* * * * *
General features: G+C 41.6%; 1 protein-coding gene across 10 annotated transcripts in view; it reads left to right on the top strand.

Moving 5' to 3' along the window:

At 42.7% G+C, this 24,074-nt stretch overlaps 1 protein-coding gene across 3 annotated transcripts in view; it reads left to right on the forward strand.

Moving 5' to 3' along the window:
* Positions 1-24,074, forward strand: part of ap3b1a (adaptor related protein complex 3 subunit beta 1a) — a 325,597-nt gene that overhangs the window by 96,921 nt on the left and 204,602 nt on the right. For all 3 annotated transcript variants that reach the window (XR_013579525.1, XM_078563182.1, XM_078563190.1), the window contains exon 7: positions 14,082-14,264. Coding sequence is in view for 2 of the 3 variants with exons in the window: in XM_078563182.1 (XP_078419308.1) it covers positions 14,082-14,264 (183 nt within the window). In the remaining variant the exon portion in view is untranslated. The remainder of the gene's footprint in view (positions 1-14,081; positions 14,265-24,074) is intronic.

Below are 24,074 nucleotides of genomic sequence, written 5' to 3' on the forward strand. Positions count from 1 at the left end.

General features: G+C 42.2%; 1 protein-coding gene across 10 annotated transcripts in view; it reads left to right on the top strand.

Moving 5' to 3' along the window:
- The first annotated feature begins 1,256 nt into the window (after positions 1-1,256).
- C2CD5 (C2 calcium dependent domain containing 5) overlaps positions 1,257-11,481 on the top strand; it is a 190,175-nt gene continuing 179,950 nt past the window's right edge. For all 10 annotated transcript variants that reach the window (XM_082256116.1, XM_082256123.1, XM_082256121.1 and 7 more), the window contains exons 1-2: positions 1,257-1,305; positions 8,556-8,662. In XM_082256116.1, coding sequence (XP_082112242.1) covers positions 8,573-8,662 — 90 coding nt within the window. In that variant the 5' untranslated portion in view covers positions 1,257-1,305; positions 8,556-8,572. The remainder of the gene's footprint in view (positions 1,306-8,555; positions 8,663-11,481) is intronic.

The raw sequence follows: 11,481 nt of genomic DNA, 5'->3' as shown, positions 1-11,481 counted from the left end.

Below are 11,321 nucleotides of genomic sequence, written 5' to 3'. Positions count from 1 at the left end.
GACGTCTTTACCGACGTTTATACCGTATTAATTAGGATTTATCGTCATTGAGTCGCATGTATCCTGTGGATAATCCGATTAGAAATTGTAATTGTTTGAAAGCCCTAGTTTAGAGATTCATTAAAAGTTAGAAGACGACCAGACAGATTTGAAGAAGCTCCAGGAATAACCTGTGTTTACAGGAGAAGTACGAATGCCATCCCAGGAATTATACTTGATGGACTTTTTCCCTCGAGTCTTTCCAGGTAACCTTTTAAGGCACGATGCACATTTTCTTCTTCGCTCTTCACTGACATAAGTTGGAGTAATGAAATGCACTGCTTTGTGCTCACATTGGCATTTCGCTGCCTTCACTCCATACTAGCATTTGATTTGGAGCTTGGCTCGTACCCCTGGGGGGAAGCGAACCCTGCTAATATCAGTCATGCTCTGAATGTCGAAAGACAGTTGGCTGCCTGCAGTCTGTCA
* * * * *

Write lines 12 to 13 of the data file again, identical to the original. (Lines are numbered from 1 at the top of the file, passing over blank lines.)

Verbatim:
Below are 11,321 nucleotides of genomic sequence, written 5' to 3'. Positions count from 1 at the left end.
GACGTCTTTACCGACGTTTATACCGTATTAATTAGGATTTATCGTCATTGAGTCGCATGTATCCTGTGGATAATCCGATTAGAAATTGTAATTGTTTGAAAGCCCTAGTTTAGAGATTCATTAAAAGTTAGAAGACGACCAGACAGATTTGAAGAAGCTCCAGGAATAACCTGTGTTTACAGGAGAAGTACGAATGCCATCCCAGGAATTATACTTGATGGACTTTTTCCCTCGAGTCTTTCCAGGTAACCTTTTAAGGCACGATGCACATTTTCTTCTTCGCTCTTCACTGACATAAGTTGGAGTAATGAAATGCACTGCTTTGTGCTCACATTGGCATTTCGCTGCCTTCACTCCATACTAGCATTTGATTTGGAGCTTGGCTCGTACCCCTGGGGGGAAGCGAACCCTGCTAATATCAGTCATGCTCTGAATGTCGAAAGACAGTTGGCTGCCTGCAGTCTGTCA